Study: Growing Federal and State Ethanol Subsidies Won't Dampen Prices at the Pump

(Alexandria, VA) -- With Mid-East turmoil, rising demand for energy, and record high gas prices, some politicians view ethanol as a panacea to Americans' energy concerns, but according to a study released today from the 350,000-member National Taxpayers Union (NTU), ethanol is not up to the job. The non-partisan citizen group's analysis predicts that consumers and taxpayers will see few benefits from growing federal subsidies to a 30-year-old industry that has yet to become self-sufficient.

"Despite federal and state subsidies, a guaranteed market that is protected from international competitors, and millions of dollars from private investors, it is abundantly clear that ethanol is not and may never be a truly competitive energy alternative," said study author and NTU Policy Analyst Jeff Dircksen.

Supporters of ethanol, notably Archer Daniels Midland (ADM), have marshaled government backing by pouring millions of dollars into political coffers over the last thirty years. It is estimated that every dollar of ADM ethanol profits costs taxpayers more than $30. Among the study's other key findings:

  • Drastically Higher Prices at the Pump. Dircksen estimates that the additional annual cost of purchasing a blend of 85 percent ethanol and 15 percent gasoline (E85) would be $968.72 in New York (driving a Chrysler Sebring), and $1,570.40 with a Dodge Durango. Even Midwestern consumers inside the "Ethanol Belt" would pay $413.71 in additional fuel costs driving the Durango.
  • Taxpayers Subsidize Ethanol Many Times Over. Not only do consumers pay for ethanol through higher prices at the pump, but they also subsidize the production through tax policies, trade barriers, and government crop payments for corn. Ethanol producers currently receive a 51-cent-a-gallon tax credit for pure ethanol, and taxpayer subsidies amount to over $2 billion annually.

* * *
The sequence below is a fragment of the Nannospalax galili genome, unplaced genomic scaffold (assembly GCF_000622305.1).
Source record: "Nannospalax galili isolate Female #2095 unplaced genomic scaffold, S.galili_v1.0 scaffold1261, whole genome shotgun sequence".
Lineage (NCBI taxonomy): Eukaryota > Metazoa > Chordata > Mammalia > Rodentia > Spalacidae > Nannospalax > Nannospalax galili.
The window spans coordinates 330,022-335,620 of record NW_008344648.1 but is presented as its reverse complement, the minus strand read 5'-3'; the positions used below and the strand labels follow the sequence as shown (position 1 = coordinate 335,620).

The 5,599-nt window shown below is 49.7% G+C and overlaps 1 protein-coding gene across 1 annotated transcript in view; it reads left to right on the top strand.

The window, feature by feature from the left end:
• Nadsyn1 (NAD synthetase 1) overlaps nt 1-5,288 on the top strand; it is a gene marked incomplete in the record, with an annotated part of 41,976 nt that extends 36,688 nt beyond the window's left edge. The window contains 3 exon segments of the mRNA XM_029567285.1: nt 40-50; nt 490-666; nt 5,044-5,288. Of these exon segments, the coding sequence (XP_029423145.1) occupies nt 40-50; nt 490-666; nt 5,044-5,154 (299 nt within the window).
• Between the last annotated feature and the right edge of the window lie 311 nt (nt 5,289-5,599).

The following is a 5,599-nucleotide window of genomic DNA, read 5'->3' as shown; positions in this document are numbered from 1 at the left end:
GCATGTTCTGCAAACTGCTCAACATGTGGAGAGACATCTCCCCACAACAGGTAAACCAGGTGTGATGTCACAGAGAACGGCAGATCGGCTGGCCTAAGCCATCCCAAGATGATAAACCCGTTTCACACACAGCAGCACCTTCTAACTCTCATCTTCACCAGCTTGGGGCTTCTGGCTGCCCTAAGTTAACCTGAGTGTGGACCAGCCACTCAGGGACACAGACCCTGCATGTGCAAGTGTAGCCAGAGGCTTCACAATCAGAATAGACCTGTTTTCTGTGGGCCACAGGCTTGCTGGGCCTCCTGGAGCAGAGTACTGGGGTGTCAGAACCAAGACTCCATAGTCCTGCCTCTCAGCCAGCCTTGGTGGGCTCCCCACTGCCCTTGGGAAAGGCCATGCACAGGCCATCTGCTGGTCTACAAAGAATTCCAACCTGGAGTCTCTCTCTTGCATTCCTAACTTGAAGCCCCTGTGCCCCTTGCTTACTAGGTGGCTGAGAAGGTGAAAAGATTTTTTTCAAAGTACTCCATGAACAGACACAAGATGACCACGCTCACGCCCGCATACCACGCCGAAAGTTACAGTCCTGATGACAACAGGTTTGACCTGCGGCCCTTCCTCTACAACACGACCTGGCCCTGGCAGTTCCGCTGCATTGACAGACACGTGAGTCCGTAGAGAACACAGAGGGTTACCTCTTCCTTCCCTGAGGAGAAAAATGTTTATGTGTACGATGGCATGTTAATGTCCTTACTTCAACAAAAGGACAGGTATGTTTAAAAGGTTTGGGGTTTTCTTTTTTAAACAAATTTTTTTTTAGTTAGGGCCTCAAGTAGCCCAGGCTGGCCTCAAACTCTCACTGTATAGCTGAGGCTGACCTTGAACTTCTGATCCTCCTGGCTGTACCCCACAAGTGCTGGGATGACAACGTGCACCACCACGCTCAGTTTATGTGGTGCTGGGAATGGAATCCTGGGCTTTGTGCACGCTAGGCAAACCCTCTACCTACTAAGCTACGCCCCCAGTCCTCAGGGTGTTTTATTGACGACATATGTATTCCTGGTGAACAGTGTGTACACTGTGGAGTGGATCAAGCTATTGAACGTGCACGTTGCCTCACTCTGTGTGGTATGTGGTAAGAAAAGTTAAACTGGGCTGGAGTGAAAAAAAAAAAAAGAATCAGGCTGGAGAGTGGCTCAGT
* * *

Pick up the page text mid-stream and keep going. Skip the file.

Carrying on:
• Ethanol Not Fuel Efficient. Ethanol is expensive to produce and transport (only through train or truck in the U.S.), and it lacks modern fuel efficiency. It takes 1.4 gallons of E85 to equal the energy content of 1 gallon of gasoline; drivers can expect a 5 to 15 percent drop in fuel economy.

The study also highlighted several long-term risks for taxpayers. Since ethanol is tied to the price of corn, continued overproduction of corn could cause the price to fall, and taxpayers would then be forced to increase subsidy payments to farmers. In addition, a future drop in oil prices would make ethanol even less competitive in the market than it is today, forcing proponents to argue for more federal subsidies.

The author notes that if decades of massive subsidies, forced consumption, high tariffs, and tax incentives can't keep ethanol alive, nothing can. "The [ethanol] industry claims that consumers choose ethanol because it's good for farmers or because it's good for the environment," Dircksen concluded. "Yet, after nearly 30 years of government help and protection, the industry is still not able to meet the test of the marketplace. As politicians look to add crops like sugar to the list of subsidized sources of ethanol, taxpayers can expect to 'invest' more and more in this disappointing technology."

NTU was founded in 1969 to work for lower taxes, smaller government, and economic freedom at all levels. Note: NTU Policy Paper 121, Ethanol: Bumper Crop for Agribusiness, Bitter Harvest for Taxpayers, is available online at